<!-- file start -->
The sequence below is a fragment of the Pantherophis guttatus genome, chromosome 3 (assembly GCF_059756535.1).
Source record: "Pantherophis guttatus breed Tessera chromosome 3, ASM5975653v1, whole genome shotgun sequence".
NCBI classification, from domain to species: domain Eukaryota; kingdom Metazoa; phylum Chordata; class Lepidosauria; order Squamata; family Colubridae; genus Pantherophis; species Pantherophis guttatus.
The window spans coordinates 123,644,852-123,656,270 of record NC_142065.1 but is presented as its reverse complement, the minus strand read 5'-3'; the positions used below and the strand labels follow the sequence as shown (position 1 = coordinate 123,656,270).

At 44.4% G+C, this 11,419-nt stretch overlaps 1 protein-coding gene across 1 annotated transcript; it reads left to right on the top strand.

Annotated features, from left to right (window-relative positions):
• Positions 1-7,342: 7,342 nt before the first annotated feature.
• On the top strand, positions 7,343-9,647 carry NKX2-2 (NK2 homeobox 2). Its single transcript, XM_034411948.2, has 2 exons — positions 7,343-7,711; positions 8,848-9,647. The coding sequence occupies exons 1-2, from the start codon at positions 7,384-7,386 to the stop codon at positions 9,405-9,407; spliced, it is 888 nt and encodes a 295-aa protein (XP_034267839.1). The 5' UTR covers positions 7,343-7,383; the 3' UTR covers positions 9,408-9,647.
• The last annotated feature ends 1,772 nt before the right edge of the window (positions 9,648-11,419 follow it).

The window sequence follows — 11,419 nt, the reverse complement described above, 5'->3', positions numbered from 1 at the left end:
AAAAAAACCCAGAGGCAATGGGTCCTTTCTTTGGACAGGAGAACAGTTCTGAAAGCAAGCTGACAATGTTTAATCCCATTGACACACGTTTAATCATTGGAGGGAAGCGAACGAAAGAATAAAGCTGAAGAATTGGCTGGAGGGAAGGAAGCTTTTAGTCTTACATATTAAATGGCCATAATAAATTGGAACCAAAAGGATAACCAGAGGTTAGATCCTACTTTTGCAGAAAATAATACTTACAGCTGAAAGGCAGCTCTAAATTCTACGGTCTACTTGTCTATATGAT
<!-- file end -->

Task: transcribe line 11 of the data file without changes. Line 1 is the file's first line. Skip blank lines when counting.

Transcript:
AAAAAAACCCAGAGGCAATGGGTCCTTTCTTTGGACAGGAGAACAGTTCTGAAAGCAAGCTGACAATGTTTAATCCCATTGACACACGTTTAATCATTGGAGGGAAGCGAACGAAAGAATAAAGCTGAAGAATTGGCTGGAGGGAAGGAAGCTTTTAGTCTTACATATTAAATGGCCATAATAAATTGGAACCAAAAGGATAACCAGAGGTTAGATCCTACTTTTGCAGAAAATAATACTTACAGCTGAAAGGCAGCTCTAAATTCTACGGTCTACTTGTCTATATGAT